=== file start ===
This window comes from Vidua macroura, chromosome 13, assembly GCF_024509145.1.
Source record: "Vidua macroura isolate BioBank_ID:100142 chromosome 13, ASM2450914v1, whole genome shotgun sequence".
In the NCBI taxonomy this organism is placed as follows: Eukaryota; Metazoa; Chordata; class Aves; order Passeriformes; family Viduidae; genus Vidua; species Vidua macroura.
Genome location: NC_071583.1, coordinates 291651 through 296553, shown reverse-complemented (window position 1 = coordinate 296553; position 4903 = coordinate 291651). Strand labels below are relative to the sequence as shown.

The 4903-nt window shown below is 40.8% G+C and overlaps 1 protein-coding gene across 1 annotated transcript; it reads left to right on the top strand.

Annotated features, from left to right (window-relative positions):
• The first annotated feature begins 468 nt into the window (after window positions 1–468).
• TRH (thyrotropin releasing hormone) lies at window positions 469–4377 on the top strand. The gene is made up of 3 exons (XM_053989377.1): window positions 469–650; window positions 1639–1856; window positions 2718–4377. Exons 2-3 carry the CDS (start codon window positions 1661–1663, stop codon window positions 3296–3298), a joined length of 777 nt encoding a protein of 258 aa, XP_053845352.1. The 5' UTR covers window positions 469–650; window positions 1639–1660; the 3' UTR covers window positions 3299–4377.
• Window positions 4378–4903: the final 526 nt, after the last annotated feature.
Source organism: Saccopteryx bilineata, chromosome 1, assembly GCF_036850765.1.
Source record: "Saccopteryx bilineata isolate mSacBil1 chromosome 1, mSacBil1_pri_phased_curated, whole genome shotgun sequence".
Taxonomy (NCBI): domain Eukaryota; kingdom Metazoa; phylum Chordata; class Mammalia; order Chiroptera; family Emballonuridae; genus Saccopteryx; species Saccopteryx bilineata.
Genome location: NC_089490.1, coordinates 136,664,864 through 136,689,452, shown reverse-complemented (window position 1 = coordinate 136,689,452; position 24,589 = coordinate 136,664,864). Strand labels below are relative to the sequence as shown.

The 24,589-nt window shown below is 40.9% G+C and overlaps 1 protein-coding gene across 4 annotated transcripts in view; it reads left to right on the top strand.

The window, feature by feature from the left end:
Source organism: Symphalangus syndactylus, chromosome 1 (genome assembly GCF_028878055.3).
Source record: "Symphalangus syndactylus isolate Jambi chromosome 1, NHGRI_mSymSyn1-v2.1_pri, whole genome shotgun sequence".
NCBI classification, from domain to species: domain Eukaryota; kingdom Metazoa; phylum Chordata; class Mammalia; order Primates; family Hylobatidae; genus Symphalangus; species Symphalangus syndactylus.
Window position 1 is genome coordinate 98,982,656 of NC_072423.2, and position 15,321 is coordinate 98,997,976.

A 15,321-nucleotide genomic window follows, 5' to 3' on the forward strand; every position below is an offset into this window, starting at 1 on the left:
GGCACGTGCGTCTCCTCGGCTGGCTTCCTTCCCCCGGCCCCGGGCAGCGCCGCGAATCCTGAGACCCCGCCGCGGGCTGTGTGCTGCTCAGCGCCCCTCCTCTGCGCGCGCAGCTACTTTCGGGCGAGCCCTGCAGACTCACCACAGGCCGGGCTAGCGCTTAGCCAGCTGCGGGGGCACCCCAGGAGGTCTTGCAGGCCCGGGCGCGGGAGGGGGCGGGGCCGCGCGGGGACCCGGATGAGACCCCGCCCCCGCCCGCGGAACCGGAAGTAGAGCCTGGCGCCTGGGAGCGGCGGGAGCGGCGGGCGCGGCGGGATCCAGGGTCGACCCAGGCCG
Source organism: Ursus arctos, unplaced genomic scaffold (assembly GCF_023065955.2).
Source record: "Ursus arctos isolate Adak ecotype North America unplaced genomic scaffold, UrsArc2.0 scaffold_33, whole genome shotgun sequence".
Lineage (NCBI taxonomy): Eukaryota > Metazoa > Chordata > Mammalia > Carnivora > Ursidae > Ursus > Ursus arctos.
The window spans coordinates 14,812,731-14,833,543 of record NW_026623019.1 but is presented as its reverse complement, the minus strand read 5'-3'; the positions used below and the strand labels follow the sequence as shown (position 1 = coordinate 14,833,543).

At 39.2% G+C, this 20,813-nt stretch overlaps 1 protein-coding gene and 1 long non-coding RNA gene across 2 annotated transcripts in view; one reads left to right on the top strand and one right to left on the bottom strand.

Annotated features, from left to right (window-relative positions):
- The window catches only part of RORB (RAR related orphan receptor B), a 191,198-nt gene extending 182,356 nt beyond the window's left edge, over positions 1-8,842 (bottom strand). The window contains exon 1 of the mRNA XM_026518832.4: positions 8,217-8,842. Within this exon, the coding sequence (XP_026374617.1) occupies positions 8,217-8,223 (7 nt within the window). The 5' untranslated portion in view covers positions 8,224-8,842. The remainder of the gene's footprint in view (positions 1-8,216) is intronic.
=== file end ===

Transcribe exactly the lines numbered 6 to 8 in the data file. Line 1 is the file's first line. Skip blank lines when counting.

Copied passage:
Annotated features, from left to right (window-relative positions):
• The first annotated feature begins 468 nt into the window (after window positions 1–468).
• TRH (thyrotropin releasing hormone) lies at window positions 469–4377 on the top strand. The gene is made up of 3 exons (XM_053989377.1): window positions 469–650; window positions 1639–1856; window positions 2718–4377. Exons 2-3 carry the CDS (start codon window positions 1661–1663, stop codon window positions 3296–3298), a joined length of 777 nt encoding a protein of 258 aa, XP_053845352.1. The 5' UTR covers window positions 469–650; window positions 1639–1660; the 3' UTR covers window positions 3299–4377.